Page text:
Other tales of playful poltergeists include candles relighting themselves seconds after being blown out, and chairs piling themselves in an aisle seconds after being neatly stacked. Comedian Blake Clark refused to believe in paranormal manifestations, until he started working at The Comedy Store. Blake recalls locking up alone after hours and watching in startled amazement as a chair glided from one end of the stage to the other. Clark also remembers fellow comedian Joey Gaynor taunting the apparitions once the club had closed for the night. After Gaynor goaded the ghosts to show themselves, an ashtray levitated off the table, and ostensibly hurled itself at the sardonic comic’s head. Gaynor ducked just in time and the projectile exploded against the wall behind him.
The Comedy Store’s lower level contains no affable apparitions. The banshees of the basement are just plain evil. The furious ghost of a woman who purportedly performed illegal abortions on many of Ciro’s dancing girls is said to be violent and frightening; and she’s the sweet one by comparison. Another ghoul is described in “Haunted Hollywood,” (a book by Laurie Jacobson and Marc Wanamaker) as a hulking, amorphous 7-foot figure of pure malevolence. Still another is capable of chilling the air enough you can see your own breath, while simultaneously heating your skin until it burns. The Comedy Store is owned by legendary surrogate mother of stand-up comics, Mitzi Shore, and her son, comedian/actor Pauly Shore. It is rumored the phantoms and the Shore’s live under an uneasy alliance. If the ghosts promise not to haunt Mitzi or Pauly, the Shore’s pledge never to show Pauly’s 1996 comedy, Bio-Dome, within 500 feet of the building.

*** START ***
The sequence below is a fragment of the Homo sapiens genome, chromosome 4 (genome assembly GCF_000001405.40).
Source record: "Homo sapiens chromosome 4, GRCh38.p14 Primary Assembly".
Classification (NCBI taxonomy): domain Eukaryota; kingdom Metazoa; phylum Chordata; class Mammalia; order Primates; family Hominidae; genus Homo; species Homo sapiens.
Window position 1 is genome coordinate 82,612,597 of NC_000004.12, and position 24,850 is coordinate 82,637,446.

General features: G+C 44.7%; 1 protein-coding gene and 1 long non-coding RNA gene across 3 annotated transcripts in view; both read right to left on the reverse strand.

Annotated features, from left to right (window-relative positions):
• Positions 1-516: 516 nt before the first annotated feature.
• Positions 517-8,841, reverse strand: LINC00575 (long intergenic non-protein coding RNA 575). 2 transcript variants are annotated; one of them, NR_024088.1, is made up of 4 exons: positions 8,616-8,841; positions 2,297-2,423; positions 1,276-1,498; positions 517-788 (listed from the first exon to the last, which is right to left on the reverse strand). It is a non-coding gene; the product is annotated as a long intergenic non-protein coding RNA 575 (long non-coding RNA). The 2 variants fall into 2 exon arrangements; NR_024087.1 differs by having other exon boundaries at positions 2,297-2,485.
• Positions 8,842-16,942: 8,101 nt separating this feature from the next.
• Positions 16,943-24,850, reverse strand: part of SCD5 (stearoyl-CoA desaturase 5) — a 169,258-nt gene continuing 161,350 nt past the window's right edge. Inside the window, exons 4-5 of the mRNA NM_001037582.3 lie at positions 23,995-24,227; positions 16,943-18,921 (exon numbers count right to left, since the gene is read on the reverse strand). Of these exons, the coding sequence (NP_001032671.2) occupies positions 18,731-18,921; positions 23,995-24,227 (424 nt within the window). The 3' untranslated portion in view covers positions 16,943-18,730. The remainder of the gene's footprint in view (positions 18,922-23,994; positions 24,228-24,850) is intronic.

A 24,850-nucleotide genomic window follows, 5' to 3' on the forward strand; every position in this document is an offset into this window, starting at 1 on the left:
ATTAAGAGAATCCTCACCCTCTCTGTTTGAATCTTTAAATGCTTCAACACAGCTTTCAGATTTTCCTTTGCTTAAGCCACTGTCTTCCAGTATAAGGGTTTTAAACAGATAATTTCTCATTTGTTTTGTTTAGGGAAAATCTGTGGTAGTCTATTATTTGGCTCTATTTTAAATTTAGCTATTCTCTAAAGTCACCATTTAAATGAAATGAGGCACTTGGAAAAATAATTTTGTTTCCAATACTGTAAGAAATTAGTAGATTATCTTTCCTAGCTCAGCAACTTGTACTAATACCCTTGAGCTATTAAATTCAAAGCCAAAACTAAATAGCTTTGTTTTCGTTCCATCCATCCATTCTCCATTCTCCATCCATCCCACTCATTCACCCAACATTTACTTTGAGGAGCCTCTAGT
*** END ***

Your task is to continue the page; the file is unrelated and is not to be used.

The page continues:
2. The White House – Washington D.C

The official residence and home office of our nation’s leaders has certainly welcomed a good number of transparent figures over the years, but it’s also been reported, and by some fairly credible witnesses, that this place is crawling with spooks – and not just the CIA kind.Legend has it that when First Lady Edith Wilson planned to re-landscape the famous Rose Garden, another First Lady intervened – the late Dolley Madison to be specific. Dead Dolley designed the original Rose Garden while she was a living Doll, and reportedly, was so upset after hearing the news of the remodeling, she had a few choice words with the workmen on the grounds from beyond her gave. The gardeners reportedly left in quite a hurry, and since then there have been no attempts to give the well-known flower patch another makeover.